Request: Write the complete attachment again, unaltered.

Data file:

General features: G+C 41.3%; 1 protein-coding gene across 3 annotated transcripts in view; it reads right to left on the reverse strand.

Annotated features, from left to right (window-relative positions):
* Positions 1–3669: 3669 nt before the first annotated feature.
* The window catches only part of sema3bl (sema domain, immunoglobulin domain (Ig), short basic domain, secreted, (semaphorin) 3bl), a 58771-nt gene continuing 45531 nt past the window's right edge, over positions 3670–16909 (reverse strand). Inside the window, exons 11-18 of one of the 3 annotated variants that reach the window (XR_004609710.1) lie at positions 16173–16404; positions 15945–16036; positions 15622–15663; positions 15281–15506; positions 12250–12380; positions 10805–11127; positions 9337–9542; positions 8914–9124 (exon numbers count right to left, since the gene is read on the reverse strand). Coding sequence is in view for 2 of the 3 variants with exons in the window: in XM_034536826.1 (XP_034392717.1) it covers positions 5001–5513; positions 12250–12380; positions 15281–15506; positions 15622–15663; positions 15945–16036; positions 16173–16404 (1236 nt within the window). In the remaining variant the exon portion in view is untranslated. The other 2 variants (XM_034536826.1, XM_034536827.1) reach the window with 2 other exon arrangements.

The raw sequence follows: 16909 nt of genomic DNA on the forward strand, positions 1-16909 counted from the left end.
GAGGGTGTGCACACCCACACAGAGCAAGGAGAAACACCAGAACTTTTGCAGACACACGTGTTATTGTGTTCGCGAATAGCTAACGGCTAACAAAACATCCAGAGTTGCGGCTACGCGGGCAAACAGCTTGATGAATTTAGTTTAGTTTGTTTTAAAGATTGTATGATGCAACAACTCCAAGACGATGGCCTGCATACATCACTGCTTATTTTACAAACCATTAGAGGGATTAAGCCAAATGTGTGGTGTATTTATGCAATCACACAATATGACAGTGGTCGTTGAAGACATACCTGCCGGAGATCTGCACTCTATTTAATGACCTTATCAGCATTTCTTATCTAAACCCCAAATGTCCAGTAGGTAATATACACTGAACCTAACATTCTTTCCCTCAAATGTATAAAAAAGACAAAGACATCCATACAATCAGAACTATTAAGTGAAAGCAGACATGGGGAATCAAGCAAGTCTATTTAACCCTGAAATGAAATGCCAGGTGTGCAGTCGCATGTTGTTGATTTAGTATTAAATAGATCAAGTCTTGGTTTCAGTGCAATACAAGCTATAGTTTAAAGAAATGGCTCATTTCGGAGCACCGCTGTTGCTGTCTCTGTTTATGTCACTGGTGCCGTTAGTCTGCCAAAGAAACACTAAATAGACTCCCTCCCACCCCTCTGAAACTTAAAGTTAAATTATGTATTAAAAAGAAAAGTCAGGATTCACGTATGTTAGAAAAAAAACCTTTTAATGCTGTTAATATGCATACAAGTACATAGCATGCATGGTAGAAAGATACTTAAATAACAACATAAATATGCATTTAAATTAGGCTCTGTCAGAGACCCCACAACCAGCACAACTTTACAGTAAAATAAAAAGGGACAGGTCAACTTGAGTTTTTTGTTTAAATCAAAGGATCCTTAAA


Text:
General features: G+C 41.3%; 1 protein-coding gene across 3 annotated transcripts in view; it reads right to left on the reverse strand.

Annotated features, from left to right (window-relative positions):
* Positions 1–3669: 3669 nt before the first annotated feature.
* The window catches only part of sema3bl (sema domain, immunoglobulin domain (Ig), short basic domain, secreted, (semaphorin) 3bl), a 58771-nt gene continuing 45531 nt past the window's right edge, over positions 3670–16909 (reverse strand). Inside the window, exons 11-18 of one of the 3 annotated variants that reach the window (XR_004609710.1) lie at positions 16173–16404; positions 15945–16036; positions 15622–15663; positions 15281–15506; positions 12250–12380; positions 10805–11127; positions 9337–9542; positions 8914–9124 (exon numbers count right to left, since the gene is read on the reverse strand). Coding sequence is in view for 2 of the 3 variants with exons in the window: in XM_034536826.1 (XP_034392717.1) it covers positions 5001–5513; positions 12250–12380; positions 15281–15506; positions 15622–15663; positions 15945–16036; positions 16173–16404 (1236 nt within the window). In the remaining variant the exon portion in view is untranslated. The other 2 variants (XM_034536826.1, XM_034536827.1) reach the window with 2 other exon arrangements.

The raw sequence follows: 16909 nt of genomic DNA on the forward strand, positions 1-16909 counted from the left end.
GAGGGTGTGCACACCCACACAGAGCAAGGAGAAACACCAGAACTTTTGCAGACACACGTGTTATTGTGTTCGCGAATAGCTAACGGCTAACAAAACATCCAGAGTTGCGGCTACGCGGGCAAACAGCTTGATGAATTTAGTTTAGTTTGTTTTAAAGATTGTATGATGCAACAACTCCAAGACGATGGCCTGCATACATCACTGCTTATTTTACAAACCATTAGAGGGATTAAGCCAAATGTGTGGTGTATTTATGCAATCACACAATATGACAGTGGTCGTTGAAGACATACCTGCCGGAGATCTGCACTCTATTTAATGACCTTATCAGCATTTCTTATCTAAACCCCAAATGTCCAGTAGGTAATATACACTGAACCTAACATTCTTTCCCTCAAATGTATAAAAAAGACAAAGACATCCATACAATCAGAACTATTAAGTGAAAGCAGACATGGGGAATCAAGCAAGTCTATTTAACCCTGAAATGAAATGCCAGGTGTGCAGTCGCATGTTGTTGATTTAGTATTAAATAGATCAAGTCTTGGTTTCAGTGCAATACAAGCTATAGTTTAAAGAAATGGCTCATTTCGGAGCACCGCTGTTGCTGTCTCTGTTTATGTCACTGGTGCCGTTAGTCTGCCAAAGAAACACTAAATAGACTCCCTCCCACCCCTCTGAAACTTAAAGTTAAATTATGTATTAAAAAGAAAAGTCAGGATTCACGTATGTTAGAAAAAAAACCTTTTAATGCTGTTAATATGCATACAAGTACATAGCATGCATGGTAGAAAGATACTTAAATAACAACATAAATATGCATTTAAATTAGGCTCTGTCAGAGACCCCACAACCAGCACAACTTTACAGTAAAATAAAAAGGGACAGGTCAACTTGAGTTTTTTGTTTAAATCAAAGGATCCTTAAA